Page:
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Publication numberUS4382552 A
Publication typeGrant
Application numberUS 06/299,825
Publication dateMay 10, 1983
Filing dateSep 8, 1981
Priority dateSep 8, 1981
Fee statusLapsed
Also published asCA1191492A1
Publication number06299825, 299825, US 4382552 A, US 4382552A, US-A-4382552, US4382552 A, US4382552A
InventorsTimothy A. Lubsen, James D. Amerine
Original AssigneeThe O. M. Scott & Sons Company
Export CitationBiBTeX, EndNote, RefMan
External Links: USPTO, USPTO Assignment, Espacenet
Liquid applicator
US 4382552 A
Abstract
A liquid applicator for dispensing a chemical in dilute aqueous form. The applicator comprises a conduit adapted at one end for connection with a water source and at another end for the discharge of a chemical in dilute aqueous form. Two containers are connected with the conduit one adapted to contain a concentrated liquid chemical, the other adapted to contain the chemical premixed with water. The containers are connected with the conduit in series with a two stage aspirator so that concentrated chemical from the first container is mixed with water and passed into the second container and the mixture is then further diluted and discharged from the applicator.
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Claims(6)
We claim:
1. A liquid applicator for dispensing a chemical in dilute aqueous form comprising in combination
conduit means adapted at one end thereof for connection with a source of water under pressure and at another end thereof for the discharge of said water containing a chemical in dilute aqueous form therein, said conduit means comprising at least two aqueous passageways,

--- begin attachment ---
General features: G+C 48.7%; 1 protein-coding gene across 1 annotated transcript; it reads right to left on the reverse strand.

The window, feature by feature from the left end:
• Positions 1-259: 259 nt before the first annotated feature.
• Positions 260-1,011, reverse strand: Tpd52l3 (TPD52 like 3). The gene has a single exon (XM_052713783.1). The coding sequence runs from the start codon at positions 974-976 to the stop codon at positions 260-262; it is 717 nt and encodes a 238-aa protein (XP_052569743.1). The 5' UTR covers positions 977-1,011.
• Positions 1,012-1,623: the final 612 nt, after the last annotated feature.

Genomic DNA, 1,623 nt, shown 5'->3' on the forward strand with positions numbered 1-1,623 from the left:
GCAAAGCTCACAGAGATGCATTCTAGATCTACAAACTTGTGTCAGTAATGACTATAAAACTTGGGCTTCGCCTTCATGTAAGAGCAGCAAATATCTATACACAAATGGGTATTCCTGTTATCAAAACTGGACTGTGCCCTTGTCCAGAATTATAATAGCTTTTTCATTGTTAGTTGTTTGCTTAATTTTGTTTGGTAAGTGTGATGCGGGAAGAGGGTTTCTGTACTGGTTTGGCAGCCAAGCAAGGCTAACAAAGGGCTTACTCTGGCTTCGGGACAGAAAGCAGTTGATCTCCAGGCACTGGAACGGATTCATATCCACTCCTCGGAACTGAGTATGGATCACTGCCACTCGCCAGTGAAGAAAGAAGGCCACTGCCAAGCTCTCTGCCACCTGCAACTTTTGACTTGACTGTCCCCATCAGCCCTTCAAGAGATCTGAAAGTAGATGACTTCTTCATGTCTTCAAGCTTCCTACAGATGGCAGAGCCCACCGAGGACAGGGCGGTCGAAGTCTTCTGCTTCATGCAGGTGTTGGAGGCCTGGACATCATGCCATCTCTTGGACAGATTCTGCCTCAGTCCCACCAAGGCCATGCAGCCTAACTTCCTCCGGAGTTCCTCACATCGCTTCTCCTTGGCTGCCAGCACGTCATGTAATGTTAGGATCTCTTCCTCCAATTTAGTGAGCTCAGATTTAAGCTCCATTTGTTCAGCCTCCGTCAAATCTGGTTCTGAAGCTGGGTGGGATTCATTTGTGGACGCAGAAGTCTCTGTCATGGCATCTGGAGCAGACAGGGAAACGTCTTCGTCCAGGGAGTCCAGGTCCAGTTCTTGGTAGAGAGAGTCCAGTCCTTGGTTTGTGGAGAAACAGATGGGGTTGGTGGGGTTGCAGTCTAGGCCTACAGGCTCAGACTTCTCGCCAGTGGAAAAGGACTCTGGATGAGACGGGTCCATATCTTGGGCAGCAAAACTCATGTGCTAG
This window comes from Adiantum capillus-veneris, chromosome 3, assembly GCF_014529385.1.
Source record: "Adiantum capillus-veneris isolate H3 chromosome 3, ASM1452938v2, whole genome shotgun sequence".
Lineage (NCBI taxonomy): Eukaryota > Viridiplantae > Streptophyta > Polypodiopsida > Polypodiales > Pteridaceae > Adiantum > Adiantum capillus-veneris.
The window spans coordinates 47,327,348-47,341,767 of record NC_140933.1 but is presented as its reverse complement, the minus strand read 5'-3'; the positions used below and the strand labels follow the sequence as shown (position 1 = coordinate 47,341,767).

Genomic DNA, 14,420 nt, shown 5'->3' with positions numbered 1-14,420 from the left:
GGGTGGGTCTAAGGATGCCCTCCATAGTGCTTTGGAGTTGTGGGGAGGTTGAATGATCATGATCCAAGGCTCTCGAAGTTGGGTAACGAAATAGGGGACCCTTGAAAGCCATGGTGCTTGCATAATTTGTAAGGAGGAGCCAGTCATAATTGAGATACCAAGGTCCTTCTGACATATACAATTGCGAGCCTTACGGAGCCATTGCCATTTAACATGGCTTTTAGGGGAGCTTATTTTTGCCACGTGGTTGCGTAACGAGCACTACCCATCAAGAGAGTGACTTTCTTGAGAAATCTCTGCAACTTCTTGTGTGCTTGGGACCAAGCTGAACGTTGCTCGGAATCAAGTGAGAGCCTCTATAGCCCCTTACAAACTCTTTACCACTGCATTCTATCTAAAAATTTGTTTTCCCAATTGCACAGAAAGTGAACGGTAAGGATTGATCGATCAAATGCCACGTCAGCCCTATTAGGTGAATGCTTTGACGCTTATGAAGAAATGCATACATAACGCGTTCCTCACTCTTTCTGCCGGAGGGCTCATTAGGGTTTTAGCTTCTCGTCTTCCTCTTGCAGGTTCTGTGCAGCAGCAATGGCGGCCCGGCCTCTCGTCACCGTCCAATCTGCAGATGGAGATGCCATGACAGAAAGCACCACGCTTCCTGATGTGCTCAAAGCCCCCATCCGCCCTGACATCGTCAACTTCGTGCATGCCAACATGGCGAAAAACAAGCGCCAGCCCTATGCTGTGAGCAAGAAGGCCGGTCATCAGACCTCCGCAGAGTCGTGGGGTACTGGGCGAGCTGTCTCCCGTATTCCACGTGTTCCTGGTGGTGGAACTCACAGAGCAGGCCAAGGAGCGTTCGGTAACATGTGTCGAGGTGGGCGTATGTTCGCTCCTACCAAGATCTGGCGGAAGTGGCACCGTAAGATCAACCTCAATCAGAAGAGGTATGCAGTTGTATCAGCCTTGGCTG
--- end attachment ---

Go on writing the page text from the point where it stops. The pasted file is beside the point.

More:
control means at the water source end of said conduit for controlling the flow of water to said aqueous passageways,
at least two containers connected with said conduit means, the first container adapted to contain a concentrated liquid chemical therein, the second container adapted to contain the chemical premixed with water,
the first passageway of said conduit means leading from said water source to said second container and containing a first stage aspirator therein for withdrawal of liquid from said chemical container, the second passageway leading from said water source to the discharge end of said conduit and containing a second stage aspirator therein for withdrawal of liquid from said premix container, the passageways thereby connecting said containers in series so that concentrated chemical from said first container is premixed with water and passed into said second container and the premix is thereafter further diluted with water and discharged from the applicator.
2. The applicator of claim 1 in which each of said aspirators comprised a venturi in each of said passageways, said venturi communicating with each of said containers for withdrawal of liquid therefrom through a liquid flow channel containing a metering orifice therein.
3. The applicator of claim 2 in which the metering orifice for said first stage aspirator is a component of said chemical container.